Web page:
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Double Indemnity

Double Indemnity

By Patrick Samuel • December 10th, 2013
Static Mass Rating: 5/5
DOUBLE IDEMNITY (MOVIE)
Paramount Pictures

Original releasee: September 6th, 1944
Running time: 105 minutes

Director: Billy Wilder
Writers: Billy Wilder, Raymond Chandler

Cast: Fred MacMurray, Barbara Stanwyck, Edward G. Robinson

Double Indemnity isn’t just the most iconic of all film noir classics; it’s the essence of film noir itself with an insurance salesman, Walter Neff (Fred MacMurray) being talked into murder by a femme fatale (Barbara Stanwyck).

Nominated for 7 Oscars at the 1945 Academy Awards including Best Picture, Best Screenplay, Best Director and Best Actress, it’s the film which most movie fans will list when talking about all-time cinema greats, but the movie has a history rooted in an infamous 1920’s murder as well.

Double Indemnity

Double Indemnity was based on the 1935 novel by James M. Cain which in turn is based on a real life murder. In 1927 a New York woman, Ruth Snyder managed to persuade her lover, Judd Gray, to kill her husband after he takes out an insurance policy on his life with a double indemnity clause. They set up the room as if a robbery had taken place but were unsuccessful, their crime was quickly identified and they were arrested and convicted with Arthur Synder’s murder.

The image of Ruth’s execution in the electric chair at Sing Sing was splashed all over the front pages declaring “Ruthless Ruth” dead, it’s been called the most famous news photo of the 1920’s.

At first the studios were reluctant to buy the rights to the story fearing that it was unsuitable for a screen presentation. There was also the Motion Picture Code of Production (also known as Hays Office) to be adhered to and many of the story’s elements were in danger of pushing the boundaries of cinema too far too soon. When Billy Wilder’s treatment for the screenplay was submitted it was passed with only a few objections; the portrayal of the disposal of the body, a proposed gas-chamber execution scene, and the skimpiness of the towel worn by the female lead in her first scene.

As a film from the 1940’s Double Indemnity is certainly adult-themed and it’s easy to understand why many people were nervous about it, including Barbara Stanwyck who was at the time the highest paid woman in America. Stanwyck was apprehensive about the role, although she loved it she worried what it might do to her career to play a ruthless killer until Billy Wilder asked her, “Are you a mouse or an actress?”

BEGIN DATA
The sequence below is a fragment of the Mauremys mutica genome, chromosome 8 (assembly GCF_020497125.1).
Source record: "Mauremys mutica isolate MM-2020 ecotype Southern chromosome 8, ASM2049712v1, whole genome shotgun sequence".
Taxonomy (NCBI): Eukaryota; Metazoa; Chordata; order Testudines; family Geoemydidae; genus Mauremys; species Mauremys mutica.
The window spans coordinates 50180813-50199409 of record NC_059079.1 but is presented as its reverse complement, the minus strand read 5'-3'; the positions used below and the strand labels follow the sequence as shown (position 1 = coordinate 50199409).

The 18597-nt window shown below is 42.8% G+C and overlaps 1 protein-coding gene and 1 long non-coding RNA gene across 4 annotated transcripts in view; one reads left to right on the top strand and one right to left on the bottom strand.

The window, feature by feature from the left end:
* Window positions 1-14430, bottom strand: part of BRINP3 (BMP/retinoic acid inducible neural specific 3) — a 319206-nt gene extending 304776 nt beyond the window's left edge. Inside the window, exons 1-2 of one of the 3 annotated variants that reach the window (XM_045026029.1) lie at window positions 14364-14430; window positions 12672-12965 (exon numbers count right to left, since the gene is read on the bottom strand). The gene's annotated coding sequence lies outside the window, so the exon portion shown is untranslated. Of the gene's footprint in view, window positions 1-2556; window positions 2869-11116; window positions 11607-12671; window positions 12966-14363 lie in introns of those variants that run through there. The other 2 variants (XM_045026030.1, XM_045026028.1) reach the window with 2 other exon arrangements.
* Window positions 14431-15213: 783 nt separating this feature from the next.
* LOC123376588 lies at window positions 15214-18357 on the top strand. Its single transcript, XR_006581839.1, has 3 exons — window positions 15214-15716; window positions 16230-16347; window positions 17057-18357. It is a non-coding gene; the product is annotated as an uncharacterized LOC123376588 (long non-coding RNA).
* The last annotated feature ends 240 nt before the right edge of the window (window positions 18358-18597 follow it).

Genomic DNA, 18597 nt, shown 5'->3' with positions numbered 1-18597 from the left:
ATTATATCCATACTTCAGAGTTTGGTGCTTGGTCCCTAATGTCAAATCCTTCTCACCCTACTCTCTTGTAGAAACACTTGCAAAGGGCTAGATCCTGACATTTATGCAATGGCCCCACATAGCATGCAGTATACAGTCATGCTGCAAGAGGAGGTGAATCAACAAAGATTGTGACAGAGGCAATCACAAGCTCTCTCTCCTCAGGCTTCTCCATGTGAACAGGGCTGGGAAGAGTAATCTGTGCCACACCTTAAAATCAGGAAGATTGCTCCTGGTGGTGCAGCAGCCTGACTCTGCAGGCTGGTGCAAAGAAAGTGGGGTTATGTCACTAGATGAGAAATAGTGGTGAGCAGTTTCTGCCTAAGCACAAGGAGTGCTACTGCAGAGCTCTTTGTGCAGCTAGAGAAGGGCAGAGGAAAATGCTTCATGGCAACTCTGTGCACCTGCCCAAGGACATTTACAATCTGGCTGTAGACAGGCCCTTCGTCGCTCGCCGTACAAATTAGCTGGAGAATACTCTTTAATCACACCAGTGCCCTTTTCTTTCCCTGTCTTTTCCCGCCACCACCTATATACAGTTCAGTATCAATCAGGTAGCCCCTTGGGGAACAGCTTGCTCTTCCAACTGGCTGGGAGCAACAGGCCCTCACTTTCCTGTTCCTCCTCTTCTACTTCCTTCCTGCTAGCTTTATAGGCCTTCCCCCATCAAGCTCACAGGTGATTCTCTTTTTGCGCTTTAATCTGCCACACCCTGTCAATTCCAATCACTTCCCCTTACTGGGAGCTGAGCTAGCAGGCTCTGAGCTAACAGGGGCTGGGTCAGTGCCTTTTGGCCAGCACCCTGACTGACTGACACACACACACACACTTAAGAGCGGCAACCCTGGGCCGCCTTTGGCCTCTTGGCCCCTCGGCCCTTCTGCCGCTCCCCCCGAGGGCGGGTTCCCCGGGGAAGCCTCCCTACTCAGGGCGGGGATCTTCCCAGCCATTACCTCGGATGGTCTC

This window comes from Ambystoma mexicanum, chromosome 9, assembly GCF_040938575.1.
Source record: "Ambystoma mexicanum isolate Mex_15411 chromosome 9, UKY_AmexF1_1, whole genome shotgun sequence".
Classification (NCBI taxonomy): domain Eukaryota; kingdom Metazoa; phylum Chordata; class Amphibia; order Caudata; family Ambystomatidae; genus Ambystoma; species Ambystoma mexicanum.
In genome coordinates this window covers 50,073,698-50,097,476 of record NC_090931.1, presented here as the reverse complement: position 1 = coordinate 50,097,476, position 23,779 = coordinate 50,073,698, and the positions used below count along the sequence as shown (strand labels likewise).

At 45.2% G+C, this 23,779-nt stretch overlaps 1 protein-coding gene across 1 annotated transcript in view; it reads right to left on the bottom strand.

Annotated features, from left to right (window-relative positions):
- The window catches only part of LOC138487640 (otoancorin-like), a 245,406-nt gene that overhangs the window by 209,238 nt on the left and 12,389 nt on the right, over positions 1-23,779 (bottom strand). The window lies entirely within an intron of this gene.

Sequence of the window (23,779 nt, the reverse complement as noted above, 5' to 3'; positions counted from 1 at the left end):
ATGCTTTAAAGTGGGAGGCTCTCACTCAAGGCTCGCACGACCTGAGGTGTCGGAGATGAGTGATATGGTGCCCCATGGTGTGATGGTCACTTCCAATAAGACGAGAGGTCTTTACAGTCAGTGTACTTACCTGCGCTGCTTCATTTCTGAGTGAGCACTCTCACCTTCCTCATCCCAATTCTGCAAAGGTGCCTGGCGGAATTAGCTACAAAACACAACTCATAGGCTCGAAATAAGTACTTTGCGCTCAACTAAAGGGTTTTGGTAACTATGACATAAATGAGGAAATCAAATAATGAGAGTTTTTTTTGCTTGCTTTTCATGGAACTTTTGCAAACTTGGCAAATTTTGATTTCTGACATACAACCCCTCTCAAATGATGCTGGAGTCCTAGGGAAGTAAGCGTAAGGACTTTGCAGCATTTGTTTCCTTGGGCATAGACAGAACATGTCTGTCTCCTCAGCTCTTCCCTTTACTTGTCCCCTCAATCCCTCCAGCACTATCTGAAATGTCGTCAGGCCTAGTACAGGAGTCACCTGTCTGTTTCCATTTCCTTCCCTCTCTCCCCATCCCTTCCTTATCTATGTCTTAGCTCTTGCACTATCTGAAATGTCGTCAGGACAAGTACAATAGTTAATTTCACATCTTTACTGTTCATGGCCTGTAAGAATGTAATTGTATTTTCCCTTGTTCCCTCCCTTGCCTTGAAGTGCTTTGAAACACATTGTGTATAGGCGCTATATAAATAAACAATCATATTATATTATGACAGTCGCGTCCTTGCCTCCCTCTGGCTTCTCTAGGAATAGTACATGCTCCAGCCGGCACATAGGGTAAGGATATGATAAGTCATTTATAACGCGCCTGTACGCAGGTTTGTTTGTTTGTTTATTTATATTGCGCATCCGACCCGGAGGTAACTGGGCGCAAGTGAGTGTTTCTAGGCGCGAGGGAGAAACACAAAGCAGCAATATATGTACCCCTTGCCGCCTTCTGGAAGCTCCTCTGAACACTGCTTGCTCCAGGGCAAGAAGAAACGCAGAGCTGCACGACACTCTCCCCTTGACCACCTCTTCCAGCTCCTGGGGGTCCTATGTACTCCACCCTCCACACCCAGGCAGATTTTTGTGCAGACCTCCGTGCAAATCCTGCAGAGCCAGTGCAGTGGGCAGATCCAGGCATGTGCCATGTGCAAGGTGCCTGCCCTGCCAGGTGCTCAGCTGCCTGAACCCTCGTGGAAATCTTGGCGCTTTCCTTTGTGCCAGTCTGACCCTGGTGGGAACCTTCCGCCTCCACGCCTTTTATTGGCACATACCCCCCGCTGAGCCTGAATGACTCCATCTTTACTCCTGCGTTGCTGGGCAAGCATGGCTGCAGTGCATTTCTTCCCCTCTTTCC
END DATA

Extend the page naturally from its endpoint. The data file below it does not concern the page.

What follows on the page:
Double Indemnity

The character she plays, Phyllis Dietrichson, is anything but a mouse. Enticing Walter from the moment they meet, luring him into a murderous trap so she can get rid of her husband, she plans her work and works her plan all while wearing a frightful wig.

Unlike the ending of their real life counterparts, Cain’s ending originally had Walter and Phyllis finishing off in a suicide pact, but due to the Code of Production, this was strictly forbidden for cinemagoers to see. Instead they came up with a different ending where Walter goes to the gas chamber but once Wilder had filmed the final exchange between him and Keyes (Edward G. Robinson), the boss at the insurance firm, he realised that was the real ending the film needed.

The decision to leave out the gas chamber scene which had already been shot at a cost of $150,000 to the studio also meant they eliminated the film’s biggest problem for the Hays Office which they had deemed “unduly gruesome”. The deleted footage is now lost but photos remain in existence.

So, although it might not have ended well for Ruthless Ruth Snyder and Judd Gray, and it certainly didn’t end well for Arthur Snyder either, we do have them to thank for this movie which gives us the essence of film noir and has endured so many decades.

Patrick Samuel

Patrick Samuel

The founder of Static Mass Emporium and one of its Editors in Chief is an emerging artist with a philosophy degree, working primarily with pastels and graphite pencils, but he also enjoys experimenting with water colours, acrylics, glass and oil paints.

Being on the autistic spectrum with Asperger’s Syndrome, he is stimulated by bold, contrasting colours, intricate details, multiple textures, and varying shades of light and dark. Patrick's work extends to sound and video, and when not drawing or painting, he can be found working on projects he shares online with his followers.

Patrick returned to drawing and painting after a prolonged break in December 2016 as part of his daily art therapy, and is now making the transition to being a full-time artist. As a spokesperson for autism awareness, he also gives talks and presentations on the benefits of creative therapy.

Static Mass is where he lives his passion for film and writing about it. A fan of film classics, documentaries and science fiction, Patrick prefers films with an impeccable way of storytelling that reflect on the human condition.

Patrick Samuel ¦ Asperger Artist

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